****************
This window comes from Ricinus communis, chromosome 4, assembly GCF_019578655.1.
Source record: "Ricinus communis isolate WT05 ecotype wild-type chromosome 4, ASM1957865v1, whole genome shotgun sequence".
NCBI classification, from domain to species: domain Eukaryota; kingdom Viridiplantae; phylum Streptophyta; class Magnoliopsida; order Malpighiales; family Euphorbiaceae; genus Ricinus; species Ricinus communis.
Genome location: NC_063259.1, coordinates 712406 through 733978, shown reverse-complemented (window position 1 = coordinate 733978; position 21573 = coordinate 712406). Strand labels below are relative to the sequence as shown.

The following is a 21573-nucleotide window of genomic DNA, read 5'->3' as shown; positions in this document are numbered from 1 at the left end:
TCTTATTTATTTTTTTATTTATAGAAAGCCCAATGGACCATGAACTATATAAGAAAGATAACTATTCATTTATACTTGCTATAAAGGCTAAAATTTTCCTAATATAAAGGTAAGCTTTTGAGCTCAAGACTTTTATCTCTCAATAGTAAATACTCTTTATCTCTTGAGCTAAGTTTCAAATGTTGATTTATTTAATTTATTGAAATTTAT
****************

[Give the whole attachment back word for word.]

This window comes from Ricinus communis, chromosome 4, assembly GCF_019578655.1.
Source record: "Ricinus communis isolate WT05 ecotype wild-type chromosome 4, ASM1957865v1, whole genome shotgun sequence".
NCBI classification, from domain to species: domain Eukaryota; kingdom Viridiplantae; phylum Streptophyta; class Magnoliopsida; order Malpighiales; family Euphorbiaceae; genus Ricinus; species Ricinus communis.
Genome location: NC_063259.1, coordinates 712406 through 733978, shown reverse-complemented (window position 1 = coordinate 733978; position 21573 = coordinate 712406). Strand labels below are relative to the sequence as shown.

The following is a 21573-nucleotide window of genomic DNA, read 5'->3' as shown; positions in this document are numbered from 1 at the left end:
TCTTATTTATTTTTTTATTTATAGAAAGCCCAATGGACCATGAACTATATAAGAAAGATAACTATTCATTTATACTTGCTATAAAGGCTAAAATTTTCCTAATATAAAGGTAAGCTTTTGAGCTCAAGACTTTTATCTCTCAATAGTAAATACTCTTTATCTCTTGAGCTAAGTTTCAAATGTTGATTTATTTAATTTATTGAAATTTAT